By John Dockendorf, executive director
I never thought I’d be a soccer dad. I always envisioned that weekends with my four kids would be spent hiking in the woods or mountain biking. Instead, Jane and I spend spring, fall, and even winter weekends dividing and conquering as we figure out how to get our kids to different soccer games in multiple states. These parental challenges are not unique.
My kids love soccer, and I applaud the many good things the sport brings. I like the friends my children have made through soccer and their families. I like the conditioning and emphasis on activity and health. I like the camaraderie, focus, and the teamwork they’re learning, and many of their coaches are inspirational role models. I love the fact that my girls look up to Tobin Heath and Carli Lloyd instead of Miley Cyrus and Rihanna.
But while soccer is a great activity, I worry about too much of a good thing. Finding a passion, working hard to attain skills, and being able to measure one’s growth through competition is a great way to build the confidence that will serve one throughout life. But now, we feel pressure from coaches and other parents to focus on soccer exclusively and even to spend the upcoming summer at various soccer camps.
Whether this quest for single-sport specialization is driven by parental dreams of being part of the elite 1 percent of high school athletes who actually go on to play NCAA Division 1 sports—or the even scanter .0008 percent who go onto play professional sports—or simply the lure of an elusive scholarship to beat the skyrocketing costs of college, I feel that this pressure to specialize exclusively on a single sport is ultimately not in my kids’ best interest.
The bar has been set ridiculously high for those who wish to excel. Globalization has created a world that rewards the specialists at the expense of the generalists. We can all quote Malcom Gladwell’s statistic that it takes 10,000 hours of practice to be great at anything. And that bar keeps getting raised. The level of play in high school or even middle school sports has never been higher, but has anyone stopped to question if this is ultimately important? Is there any correlation between the actual caliber of play and the life lessons one can learn through sport?
A study of Olympic athletes found that successful athletes grew up in an environment where fun was emphasized over winning until the teenage years. Personality qualities inherent and consistent in medal-winning Olympians were ability to focus, self-confidence, optimism, resiliency, mental toughness, work ethic, and ,of course, sports intelligence and natural athleticism. I’ve been fortunate to know several Olympians, and none from my sample size had parents who pushed them. All were incredibly self-motivated, naturally athletic, disciplined, and willing to give up their personal lives in order to pursue Olympic dreams. Few teenagers have this drive or dedication.
I don’t expect my kids to play soccer in the Olympics. As parents, we can’t do more than we are already doing, even if our kids have the talent and drive. Instead, I hope to be able to raise well-rounded, balanced kids who will gain competencies in many different areas. If they get asked to do something like go sailing, play bocce ball, or go to a symphony, I would hope they would have at least a working knowledge of each so they could be an eager participant. I want my kids to peak in their 60s, not their late teens. I hope they won’t look back at their high school sports career as the highlight of their life, but rather just one of many valuable growing experiences that helped prepare them for an engaged life filled with continuous growth.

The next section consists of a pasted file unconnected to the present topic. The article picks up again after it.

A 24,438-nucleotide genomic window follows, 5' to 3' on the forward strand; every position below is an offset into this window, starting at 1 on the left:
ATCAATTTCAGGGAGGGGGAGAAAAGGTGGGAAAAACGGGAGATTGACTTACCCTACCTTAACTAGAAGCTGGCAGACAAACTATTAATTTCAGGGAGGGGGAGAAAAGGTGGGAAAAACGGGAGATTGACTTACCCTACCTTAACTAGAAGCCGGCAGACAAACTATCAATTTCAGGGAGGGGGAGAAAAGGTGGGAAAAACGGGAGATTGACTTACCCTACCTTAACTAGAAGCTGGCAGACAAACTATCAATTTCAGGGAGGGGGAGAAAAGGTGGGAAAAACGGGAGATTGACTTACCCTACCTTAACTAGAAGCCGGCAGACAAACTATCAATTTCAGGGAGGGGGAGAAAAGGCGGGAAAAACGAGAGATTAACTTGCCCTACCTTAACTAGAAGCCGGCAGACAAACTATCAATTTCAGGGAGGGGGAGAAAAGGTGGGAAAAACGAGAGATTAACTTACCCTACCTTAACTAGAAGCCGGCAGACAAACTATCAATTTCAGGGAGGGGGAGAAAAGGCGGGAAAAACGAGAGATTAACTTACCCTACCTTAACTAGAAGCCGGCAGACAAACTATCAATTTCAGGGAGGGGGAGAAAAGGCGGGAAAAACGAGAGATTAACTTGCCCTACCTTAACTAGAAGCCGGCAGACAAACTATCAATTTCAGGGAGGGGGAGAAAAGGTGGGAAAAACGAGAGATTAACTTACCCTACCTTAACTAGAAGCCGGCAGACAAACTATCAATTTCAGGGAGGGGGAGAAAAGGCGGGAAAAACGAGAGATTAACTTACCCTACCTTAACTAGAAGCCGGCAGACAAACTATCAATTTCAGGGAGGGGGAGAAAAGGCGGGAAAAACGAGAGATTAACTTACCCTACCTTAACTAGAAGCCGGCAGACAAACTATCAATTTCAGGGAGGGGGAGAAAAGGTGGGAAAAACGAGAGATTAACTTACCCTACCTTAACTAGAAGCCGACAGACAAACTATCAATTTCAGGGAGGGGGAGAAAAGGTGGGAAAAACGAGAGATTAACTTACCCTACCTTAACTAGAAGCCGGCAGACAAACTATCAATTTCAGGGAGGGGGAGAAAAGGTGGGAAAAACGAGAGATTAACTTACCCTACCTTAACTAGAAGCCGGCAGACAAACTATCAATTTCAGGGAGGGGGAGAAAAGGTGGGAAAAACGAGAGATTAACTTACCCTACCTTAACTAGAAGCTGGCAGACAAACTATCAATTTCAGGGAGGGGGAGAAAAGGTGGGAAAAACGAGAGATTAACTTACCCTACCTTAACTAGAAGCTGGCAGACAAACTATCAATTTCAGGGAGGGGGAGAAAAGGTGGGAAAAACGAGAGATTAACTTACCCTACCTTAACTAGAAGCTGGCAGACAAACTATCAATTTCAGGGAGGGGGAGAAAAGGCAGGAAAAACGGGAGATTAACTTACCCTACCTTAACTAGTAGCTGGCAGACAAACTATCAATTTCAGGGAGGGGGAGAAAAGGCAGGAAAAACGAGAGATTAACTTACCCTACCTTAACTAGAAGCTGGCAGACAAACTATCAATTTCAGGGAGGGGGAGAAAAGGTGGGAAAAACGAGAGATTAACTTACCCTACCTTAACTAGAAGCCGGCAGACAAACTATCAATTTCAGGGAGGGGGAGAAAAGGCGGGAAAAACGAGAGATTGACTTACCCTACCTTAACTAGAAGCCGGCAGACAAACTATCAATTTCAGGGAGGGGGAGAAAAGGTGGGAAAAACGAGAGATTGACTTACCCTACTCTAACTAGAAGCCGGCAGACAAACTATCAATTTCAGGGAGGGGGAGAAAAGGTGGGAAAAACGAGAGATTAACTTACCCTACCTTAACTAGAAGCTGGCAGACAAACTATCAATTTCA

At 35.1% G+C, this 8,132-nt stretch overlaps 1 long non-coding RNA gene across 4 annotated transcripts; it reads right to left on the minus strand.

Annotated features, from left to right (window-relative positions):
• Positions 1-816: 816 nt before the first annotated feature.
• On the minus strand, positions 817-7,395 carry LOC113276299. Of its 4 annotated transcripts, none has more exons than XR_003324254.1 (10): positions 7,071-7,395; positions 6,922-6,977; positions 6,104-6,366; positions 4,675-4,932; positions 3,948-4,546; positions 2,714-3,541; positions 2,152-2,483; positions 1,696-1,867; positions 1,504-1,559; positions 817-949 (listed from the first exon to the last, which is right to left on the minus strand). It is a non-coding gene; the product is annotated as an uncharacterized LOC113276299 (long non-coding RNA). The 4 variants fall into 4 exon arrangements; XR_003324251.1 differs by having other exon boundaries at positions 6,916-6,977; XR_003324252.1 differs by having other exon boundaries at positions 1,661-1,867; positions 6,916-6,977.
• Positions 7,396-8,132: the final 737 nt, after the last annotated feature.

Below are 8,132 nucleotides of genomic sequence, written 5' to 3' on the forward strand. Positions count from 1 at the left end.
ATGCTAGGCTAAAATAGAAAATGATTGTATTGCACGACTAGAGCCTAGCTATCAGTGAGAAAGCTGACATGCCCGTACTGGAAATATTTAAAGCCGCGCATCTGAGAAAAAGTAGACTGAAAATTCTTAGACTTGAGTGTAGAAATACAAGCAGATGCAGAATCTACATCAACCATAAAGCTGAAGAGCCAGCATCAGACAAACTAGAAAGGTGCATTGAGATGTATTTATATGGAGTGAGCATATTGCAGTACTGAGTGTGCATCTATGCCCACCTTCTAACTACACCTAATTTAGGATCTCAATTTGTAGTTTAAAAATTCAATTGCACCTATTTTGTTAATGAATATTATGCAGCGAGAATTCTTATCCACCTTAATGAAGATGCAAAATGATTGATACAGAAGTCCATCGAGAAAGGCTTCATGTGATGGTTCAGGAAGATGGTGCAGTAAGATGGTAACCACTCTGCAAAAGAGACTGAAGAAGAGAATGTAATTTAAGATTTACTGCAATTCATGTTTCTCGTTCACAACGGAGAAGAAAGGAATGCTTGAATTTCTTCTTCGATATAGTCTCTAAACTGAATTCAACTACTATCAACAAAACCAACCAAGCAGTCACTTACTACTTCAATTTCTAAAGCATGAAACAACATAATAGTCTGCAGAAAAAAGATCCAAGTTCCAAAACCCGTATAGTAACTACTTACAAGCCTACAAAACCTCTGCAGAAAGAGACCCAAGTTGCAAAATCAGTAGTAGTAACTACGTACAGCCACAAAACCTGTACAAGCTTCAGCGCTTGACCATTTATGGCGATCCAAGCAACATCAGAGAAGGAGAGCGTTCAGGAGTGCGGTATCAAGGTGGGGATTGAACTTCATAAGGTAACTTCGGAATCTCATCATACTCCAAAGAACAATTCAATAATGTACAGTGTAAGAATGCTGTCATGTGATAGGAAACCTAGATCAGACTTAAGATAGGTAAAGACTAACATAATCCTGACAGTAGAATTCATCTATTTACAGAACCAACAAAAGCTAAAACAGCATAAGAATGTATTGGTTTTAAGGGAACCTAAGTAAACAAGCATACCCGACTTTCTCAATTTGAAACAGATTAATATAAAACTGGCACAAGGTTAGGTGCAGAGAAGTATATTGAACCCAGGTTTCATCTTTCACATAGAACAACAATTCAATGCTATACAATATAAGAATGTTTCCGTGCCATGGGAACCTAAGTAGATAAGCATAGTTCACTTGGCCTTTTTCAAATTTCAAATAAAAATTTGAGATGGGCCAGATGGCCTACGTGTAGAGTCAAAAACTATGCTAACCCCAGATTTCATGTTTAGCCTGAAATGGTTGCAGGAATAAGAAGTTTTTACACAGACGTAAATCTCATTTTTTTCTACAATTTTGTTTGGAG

I feel fortunate that despite my kids’ deep love for soccer, they would never sacrifice their summer Adventure Treks experience! I’m lucky they started Adventure Treks early enough that when comparing offers to attend soccer camps with friends from their teams, they are able to make a fair comparison. My kids have so much fun at Adventure Treks and enjoy their camp friendships so much that A.T. is the only thing in their worlds that can consistently beat soccer. I also know that the mental break from soccer is a good one, and that this break may even improve their play.
But an Adventure Treks summer does so much more for my kids than if they did more of the same and played soccer all summer. At Adventure Treks, students acquire skills in several different outdoor activities. Small successes lead to bigger successes. And these successes build confidence and self-efficacy. (And many other of the same traits inherent in successful athletes.) Kids learn new and different skills, and ones they will be able to use into old age. While Instructors don’t have names like Cristiano Ronaldo or Mia Hamm, AT instructors are realistic role models who engage and get to know my daughters. Sure I love soccer, but I think my kids learn more about teamwork, character, the give and take of living in a community, grit, optimism, and leadership at Adventure Treks than they do on the soccer pitch.
I feel bad for the kids who are forced to cancel their AT reservation each year because of sports commitments. These are usually good athletes who are pressured by their coaches and worried that if they don’t devote their summer to the same sport they practice the rest of the year, they will fall behind and miss out. It’s a decision real in the moment but usually regretted in retrospect. Sure, sport has lots to teach, but so does Adventure Treks. Ultimately, it’s about balance.
Summer will be here soon!
Best regards, Dock
Changing the Game Project Blog, John O’ Sullivan
Whose Game is it, Anyway? Ginsburg, Durant and Bakltzel
Psychological Characteristics and Their Development in Olympic Champions, Daniel Gould, Kristen Dieffenbach, Aaron Moffett